Next in The 68Mission: Part 3 - What Does It Look Like?

The 68Mission: Part 1 - God's Case Against His People

In a recent study of Micah 6:8, I came across a 27-year-old journal article ("An Expository Exegesis: Micah 6:6-8," Faith and Mission Vol. 2, No. 2) written by Elmo Scoggin on the passage. This important verse is part of a larger context—a "covenant lawsuit." God has brought a lawsuit against his people, and he plays four different roles as the case progresses: prosecuting attorney, bailiff, judge, and plaintiff. The list below is a very brief summary of the verses leading up to Micah 6:8.

  • Micah 6:1 - The defendant, Israel, is called to the stand and challenged to speak up in self-defense.

  • Micah 6:2 - The court issues various witnesses—the mountains and the foundations of the earth—to hear the Lord's complaint.

  • Micah 6:3 - With Israel on the stand, the Lord asks, "How have I made you too weary to serve me?"

  • Micah 6:4-5 - Each year, Israel recited God's deliverance of their lives at Passover. Now, the Lord uses the very same tactic and turns the tables on Israel. He recites their history himself. Scoggin writes, "Why, then, not return, repent, and serve God with joy? Surprise! Israel has become so insensitive to the deeper spiritual values that she now misses the point entirely... The glamor of formal, ritualistic religion has acted as a narcotic that has desensitized God's people to the essence of true religion."

Then we get to the heart of the matter.

In Micah 6:6-7, Israel offers a flimsy defense. "With what shall I come before the Lord?" is more literally translated "With what shall I confront the Lord?" Israel was basically complaining, "How much will you demand of me, God? Do you want me to be crushed by religious burdens so that I bow down before you, God? Shall I sacrifice thousands of year-old calves? Would you be satisfied with ten thousand rivers of oil? Maybe I should offer child sacrifices! How demanding can you be, God?"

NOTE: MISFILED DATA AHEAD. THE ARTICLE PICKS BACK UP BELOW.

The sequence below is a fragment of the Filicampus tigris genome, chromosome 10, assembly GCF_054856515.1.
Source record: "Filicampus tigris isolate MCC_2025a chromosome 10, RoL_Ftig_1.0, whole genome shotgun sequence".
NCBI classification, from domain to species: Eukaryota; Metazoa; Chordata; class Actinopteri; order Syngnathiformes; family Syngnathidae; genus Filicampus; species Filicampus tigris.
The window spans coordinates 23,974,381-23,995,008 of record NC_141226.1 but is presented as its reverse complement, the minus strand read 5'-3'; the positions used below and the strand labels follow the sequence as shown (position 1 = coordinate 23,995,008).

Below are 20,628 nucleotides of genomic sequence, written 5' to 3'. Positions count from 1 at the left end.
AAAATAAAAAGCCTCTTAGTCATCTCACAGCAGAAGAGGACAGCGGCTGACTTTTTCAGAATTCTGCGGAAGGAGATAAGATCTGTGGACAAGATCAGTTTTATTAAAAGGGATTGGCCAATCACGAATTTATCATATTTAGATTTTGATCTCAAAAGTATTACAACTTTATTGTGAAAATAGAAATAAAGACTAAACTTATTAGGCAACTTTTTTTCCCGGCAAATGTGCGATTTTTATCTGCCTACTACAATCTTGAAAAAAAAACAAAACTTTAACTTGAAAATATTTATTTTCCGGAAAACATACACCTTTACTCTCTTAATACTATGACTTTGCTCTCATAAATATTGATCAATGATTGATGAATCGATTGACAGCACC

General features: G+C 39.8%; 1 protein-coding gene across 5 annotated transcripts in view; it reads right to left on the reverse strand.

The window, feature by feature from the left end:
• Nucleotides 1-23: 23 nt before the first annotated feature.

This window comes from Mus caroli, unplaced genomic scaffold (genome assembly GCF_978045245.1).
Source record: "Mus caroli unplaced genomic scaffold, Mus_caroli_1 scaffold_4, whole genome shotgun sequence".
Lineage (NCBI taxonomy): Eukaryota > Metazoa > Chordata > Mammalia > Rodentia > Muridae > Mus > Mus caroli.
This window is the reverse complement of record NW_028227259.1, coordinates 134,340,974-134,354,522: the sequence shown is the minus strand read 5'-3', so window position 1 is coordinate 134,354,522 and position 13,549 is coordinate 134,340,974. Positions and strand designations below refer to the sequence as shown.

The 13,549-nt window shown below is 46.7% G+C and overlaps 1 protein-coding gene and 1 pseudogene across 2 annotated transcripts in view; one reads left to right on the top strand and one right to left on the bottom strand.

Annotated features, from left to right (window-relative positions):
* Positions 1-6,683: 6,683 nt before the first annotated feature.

Scoggin continues, "What had actually happened was that the Israelites had become very religious in a formal, institutionalized way. They had impressed themselves at least with their religiosity.... Israel knew beyond any doubt that offerings that have no basis in ethics and morality, that have no deep roots in character are themselves an insult, an abomination to God. Israel knew that true religion...must issue from a character base built upon and confirmed by ethical behavior."

Then, in Micah 6:8, the prophet answers Israel: "He has told you, O man, what is good; and what does the Lord require of you but to do justice, and to love kindness, and to walk humbly with your God?"

God cannot be pleased through the sacrifice of thousands of rams, tens of thousands of rivers of oil, or child sacrifices. And every human heart already knows this instinctively. Moreover, God has made it clear in his Word.

Next in The 68Mission: Part 2 - The Nature of God's Requirements

Should Christians Drink Alcohol?